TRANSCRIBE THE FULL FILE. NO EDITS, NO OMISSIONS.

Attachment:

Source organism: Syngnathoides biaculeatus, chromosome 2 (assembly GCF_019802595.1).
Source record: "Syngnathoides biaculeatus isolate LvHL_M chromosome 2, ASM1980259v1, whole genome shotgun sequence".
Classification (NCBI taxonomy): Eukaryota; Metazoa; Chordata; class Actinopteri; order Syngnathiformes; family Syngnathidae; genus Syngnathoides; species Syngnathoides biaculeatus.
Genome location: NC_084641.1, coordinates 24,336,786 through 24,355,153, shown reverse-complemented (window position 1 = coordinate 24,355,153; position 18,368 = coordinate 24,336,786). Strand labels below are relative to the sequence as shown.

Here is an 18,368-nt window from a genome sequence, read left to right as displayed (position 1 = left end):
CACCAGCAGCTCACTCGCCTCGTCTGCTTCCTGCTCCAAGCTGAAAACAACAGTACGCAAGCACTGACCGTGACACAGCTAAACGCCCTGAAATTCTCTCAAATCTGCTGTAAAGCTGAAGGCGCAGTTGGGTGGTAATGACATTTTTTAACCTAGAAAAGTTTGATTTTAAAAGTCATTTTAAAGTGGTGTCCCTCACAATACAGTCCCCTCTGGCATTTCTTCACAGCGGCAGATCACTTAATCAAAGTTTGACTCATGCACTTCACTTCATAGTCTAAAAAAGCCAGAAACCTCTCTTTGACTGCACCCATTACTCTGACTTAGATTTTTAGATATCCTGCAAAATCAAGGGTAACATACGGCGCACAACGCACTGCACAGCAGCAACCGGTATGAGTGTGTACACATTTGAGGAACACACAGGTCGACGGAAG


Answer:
Source organism: Syngnathoides biaculeatus, chromosome 2 (assembly GCF_019802595.1).
Source record: "Syngnathoides biaculeatus isolate LvHL_M chromosome 2, ASM1980259v1, whole genome shotgun sequence".
Classification (NCBI taxonomy): Eukaryota; Metazoa; Chordata; class Actinopteri; order Syngnathiformes; family Syngnathidae; genus Syngnathoides; species Syngnathoides biaculeatus.
Genome location: NC_084641.1, coordinates 24,336,786 through 24,355,153, shown reverse-complemented (window position 1 = coordinate 24,355,153; position 18,368 = coordinate 24,336,786). Strand labels below are relative to the sequence as shown.

Here is an 18,368-nt window from a genome sequence, read left to right as displayed (position 1 = left end):
CACCAGCAGCTCACTCGCCTCGTCTGCTTCCTGCTCCAAGCTGAAAACAACAGTACGCAAGCACTGACCGTGACACAGCTAAACGCCCTGAAATTCTCTCAAATCTGCTGTAAAGCTGAAGGCGCAGTTGGGTGGTAATGACATTTTTTAACCTAGAAAAGTTTGATTTTAAAAGTCATTTTAAAGTGGTGTCCCTCACAATACAGTCCCCTCTGGCATTTCTTCACAGCGGCAGATCACTTAATCAAAGTTTGACTCATGCACTTCACTTCATAGTCTAAAAAAGCCAGAAACCTCTCTTTGACTGCACCCATTACTCTGACTTAGATTTTTAGATATCCTGCAAAATCAAGGGTAACATACGGCGCACAACGCACTGCACAGCAGCAACCGGTATGAGTGTGTACACATTTGAGGAACACACAGGTCGACGGAAG